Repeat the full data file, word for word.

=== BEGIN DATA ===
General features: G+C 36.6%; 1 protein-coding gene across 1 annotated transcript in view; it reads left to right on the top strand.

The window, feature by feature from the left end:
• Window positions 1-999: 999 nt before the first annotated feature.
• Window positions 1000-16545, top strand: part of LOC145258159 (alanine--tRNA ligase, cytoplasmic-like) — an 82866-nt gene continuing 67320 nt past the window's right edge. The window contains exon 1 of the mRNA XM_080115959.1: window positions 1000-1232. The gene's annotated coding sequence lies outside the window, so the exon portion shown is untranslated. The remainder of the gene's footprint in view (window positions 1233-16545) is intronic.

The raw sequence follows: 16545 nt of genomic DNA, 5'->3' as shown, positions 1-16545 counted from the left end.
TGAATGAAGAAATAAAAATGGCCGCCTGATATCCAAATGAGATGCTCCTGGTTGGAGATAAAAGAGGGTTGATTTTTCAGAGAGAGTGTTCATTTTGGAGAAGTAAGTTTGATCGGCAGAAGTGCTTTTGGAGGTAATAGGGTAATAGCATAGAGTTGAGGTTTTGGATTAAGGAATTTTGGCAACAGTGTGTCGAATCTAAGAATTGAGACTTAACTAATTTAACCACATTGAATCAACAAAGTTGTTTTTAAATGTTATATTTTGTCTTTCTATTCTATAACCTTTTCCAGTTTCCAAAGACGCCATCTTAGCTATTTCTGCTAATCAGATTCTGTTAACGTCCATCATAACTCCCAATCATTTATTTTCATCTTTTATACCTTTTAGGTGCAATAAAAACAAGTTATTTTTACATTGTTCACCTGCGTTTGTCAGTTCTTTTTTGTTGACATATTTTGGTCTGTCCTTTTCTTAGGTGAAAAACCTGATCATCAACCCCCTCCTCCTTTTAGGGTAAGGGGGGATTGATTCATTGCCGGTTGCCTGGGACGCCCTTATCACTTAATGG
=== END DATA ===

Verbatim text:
General features: G+C 36.6%; 1 protein-coding gene across 1 annotated transcript in view; it reads left to right on the top strand.

The window, feature by feature from the left end:
• Window positions 1-999: 999 nt before the first annotated feature.
• Window positions 1000-16545, top strand: part of LOC145258159 (alanine--tRNA ligase, cytoplasmic-like) — an 82866-nt gene continuing 67320 nt past the window's right edge. The window contains exon 1 of the mRNA XM_080115959.1: window positions 1000-1232. The gene's annotated coding sequence lies outside the window, so the exon portion shown is untranslated. The remainder of the gene's footprint in view (window positions 1233-16545) is intronic.

The raw sequence follows: 16545 nt of genomic DNA, 5'->3' as shown, positions 1-16545 counted from the left end.
TGAATGAAGAAATAAAAATGGCCGCCTGATATCCAAATGAGATGCTCCTGGTTGGAGATAAAAGAGGGTTGATTTTTCAGAGAGAGTGTTCATTTTGGAGAAGTAAGTTTGATCGGCAGAAGTGCTTTTGGAGGTAATAGGGTAATAGCATAGAGTTGAGGTTTTGGATTAAGGAATTTTGGCAACAGTGTGTCGAATCTAAGAATTGAGACTTAACTAATTTAACCACATTGAATCAACAAAGTTGTTTTTAAATGTTATATTTTGTCTTTCTATTCTATAACCTTTTCCAGTTTCCAAAGACGCCATCTTAGCTATTTCTGCTAATCAGATTCTGTTAACGTCCATCATAACTCCCAATCATTTATTTTCATCTTTTATACCTTTTAGGTGCAATAAAAACAAGTTATTTTTACATTGTTCACCTGCGTTTGTCAGTTCTTTTTTGTTGACATATTTTGGTCTGTCCTTTTCTTAGGTGAAAAACCTGATCATCAACCCCCTCCTCCTTTTAGGGTAAGGGGGGATTGATTCATTGCCGGTTGCCTGGGACGCCCTTATCACTTAATGG